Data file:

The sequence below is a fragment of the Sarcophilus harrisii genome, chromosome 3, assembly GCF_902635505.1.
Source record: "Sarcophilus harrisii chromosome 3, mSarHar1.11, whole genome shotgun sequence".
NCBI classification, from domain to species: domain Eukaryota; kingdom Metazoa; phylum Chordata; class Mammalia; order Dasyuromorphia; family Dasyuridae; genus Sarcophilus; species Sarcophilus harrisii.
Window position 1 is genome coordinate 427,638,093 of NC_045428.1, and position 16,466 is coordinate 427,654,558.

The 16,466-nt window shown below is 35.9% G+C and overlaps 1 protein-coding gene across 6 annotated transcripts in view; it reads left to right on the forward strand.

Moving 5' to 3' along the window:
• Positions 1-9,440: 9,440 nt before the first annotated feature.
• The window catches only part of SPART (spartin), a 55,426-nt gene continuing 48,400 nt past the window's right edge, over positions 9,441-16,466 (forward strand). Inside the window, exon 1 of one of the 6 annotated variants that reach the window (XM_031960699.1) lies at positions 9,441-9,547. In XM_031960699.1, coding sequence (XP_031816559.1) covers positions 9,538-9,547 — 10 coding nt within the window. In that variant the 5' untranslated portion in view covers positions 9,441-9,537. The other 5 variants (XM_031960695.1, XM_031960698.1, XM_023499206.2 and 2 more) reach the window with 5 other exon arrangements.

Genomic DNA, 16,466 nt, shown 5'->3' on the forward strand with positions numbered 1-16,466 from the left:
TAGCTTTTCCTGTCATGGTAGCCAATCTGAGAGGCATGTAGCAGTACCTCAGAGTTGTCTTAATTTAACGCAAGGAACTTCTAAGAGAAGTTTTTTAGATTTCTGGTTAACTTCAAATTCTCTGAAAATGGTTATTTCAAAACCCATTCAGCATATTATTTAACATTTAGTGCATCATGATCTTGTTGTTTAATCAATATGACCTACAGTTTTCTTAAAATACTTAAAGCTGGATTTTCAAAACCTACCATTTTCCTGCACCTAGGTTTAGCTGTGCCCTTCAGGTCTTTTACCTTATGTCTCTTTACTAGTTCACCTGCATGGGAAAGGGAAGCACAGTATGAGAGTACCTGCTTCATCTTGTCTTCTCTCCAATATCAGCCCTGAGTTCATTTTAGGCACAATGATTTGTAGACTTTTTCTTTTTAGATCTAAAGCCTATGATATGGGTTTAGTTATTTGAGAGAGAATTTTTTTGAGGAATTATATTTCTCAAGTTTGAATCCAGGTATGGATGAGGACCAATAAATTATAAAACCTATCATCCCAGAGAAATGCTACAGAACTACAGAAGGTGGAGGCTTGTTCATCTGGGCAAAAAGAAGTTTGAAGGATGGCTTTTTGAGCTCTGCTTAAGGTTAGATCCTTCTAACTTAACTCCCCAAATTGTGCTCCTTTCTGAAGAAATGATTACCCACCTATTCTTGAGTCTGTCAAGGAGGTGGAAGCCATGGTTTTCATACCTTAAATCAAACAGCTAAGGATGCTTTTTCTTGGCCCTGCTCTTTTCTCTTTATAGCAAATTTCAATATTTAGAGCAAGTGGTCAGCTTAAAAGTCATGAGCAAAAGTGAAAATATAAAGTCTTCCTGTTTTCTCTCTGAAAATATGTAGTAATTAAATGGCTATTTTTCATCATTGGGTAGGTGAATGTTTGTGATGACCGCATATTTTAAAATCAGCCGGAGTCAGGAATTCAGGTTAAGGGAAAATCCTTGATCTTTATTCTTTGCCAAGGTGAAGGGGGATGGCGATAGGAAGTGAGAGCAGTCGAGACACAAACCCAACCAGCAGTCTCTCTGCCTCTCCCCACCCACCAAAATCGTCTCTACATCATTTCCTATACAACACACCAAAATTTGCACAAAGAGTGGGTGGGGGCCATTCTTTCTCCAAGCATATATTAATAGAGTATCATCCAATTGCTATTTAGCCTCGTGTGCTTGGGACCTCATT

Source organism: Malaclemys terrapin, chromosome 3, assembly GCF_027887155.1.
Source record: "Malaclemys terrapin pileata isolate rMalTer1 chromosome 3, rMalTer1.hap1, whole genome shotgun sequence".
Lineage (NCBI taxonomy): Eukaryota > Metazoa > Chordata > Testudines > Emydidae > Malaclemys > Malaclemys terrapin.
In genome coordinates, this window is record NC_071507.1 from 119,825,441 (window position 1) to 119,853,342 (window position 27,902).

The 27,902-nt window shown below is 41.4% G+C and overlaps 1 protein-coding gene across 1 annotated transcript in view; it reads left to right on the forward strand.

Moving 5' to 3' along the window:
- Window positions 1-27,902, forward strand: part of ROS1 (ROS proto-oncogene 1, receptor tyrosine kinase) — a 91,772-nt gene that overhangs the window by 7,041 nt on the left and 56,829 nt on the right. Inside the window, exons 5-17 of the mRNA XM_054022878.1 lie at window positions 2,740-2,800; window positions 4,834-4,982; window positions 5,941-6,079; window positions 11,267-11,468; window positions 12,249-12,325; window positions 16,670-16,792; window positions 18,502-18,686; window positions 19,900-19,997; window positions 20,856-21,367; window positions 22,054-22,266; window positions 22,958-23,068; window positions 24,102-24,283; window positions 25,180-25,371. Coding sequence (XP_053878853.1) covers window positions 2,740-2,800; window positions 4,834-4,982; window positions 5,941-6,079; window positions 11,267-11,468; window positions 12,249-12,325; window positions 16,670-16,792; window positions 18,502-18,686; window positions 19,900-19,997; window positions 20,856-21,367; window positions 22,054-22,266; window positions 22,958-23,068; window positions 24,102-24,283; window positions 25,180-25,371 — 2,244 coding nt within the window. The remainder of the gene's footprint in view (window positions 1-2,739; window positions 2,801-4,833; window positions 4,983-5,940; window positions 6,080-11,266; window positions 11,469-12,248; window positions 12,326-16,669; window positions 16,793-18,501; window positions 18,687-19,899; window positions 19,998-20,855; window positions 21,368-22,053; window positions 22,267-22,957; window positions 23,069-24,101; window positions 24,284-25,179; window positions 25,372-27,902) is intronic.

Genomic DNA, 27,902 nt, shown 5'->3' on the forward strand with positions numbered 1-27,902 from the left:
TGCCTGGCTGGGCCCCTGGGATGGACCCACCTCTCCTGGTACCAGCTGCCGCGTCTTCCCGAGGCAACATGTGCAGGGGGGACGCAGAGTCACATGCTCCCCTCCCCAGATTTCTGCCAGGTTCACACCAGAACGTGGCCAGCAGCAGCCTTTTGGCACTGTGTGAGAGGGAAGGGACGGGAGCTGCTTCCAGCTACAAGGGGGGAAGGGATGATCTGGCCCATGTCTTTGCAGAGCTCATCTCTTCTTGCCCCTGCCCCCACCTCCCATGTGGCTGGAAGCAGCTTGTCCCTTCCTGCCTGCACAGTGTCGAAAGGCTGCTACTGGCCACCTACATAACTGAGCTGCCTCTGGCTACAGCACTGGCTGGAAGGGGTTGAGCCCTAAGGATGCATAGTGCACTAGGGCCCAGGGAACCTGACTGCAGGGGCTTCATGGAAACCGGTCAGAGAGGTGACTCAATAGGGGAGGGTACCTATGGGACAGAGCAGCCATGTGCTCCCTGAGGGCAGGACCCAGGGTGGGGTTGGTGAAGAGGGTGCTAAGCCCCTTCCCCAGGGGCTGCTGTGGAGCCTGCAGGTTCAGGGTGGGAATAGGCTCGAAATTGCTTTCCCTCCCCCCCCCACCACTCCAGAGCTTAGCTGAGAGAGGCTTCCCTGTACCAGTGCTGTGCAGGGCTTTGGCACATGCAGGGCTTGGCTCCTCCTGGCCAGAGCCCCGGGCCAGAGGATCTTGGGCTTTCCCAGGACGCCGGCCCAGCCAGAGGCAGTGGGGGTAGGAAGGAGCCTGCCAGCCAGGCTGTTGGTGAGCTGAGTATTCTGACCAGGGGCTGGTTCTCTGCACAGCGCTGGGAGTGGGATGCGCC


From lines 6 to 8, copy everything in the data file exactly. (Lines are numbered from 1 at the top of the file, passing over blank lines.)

Moving 5' to 3' along the window:
• Positions 1-9,440: 9,440 nt before the first annotated feature.
• The window catches only part of SPART (spartin), a 55,426-nt gene continuing 48,400 nt past the window's right edge, over positions 9,441-16,466 (forward strand). Inside the window, exon 1 of one of the 6 annotated variants that reach the window (XM_031960699.1) lies at positions 9,441-9,547. In XM_031960699.1, coding sequence (XP_031816559.1) covers positions 9,538-9,547 — 10 coding nt within the window. In that variant the 5' untranslated portion in view covers positions 9,441-9,537. The other 5 variants (XM_031960695.1, XM_031960698.1, XM_023499206.2 and 2 more) reach the window with 5 other exon arrangements.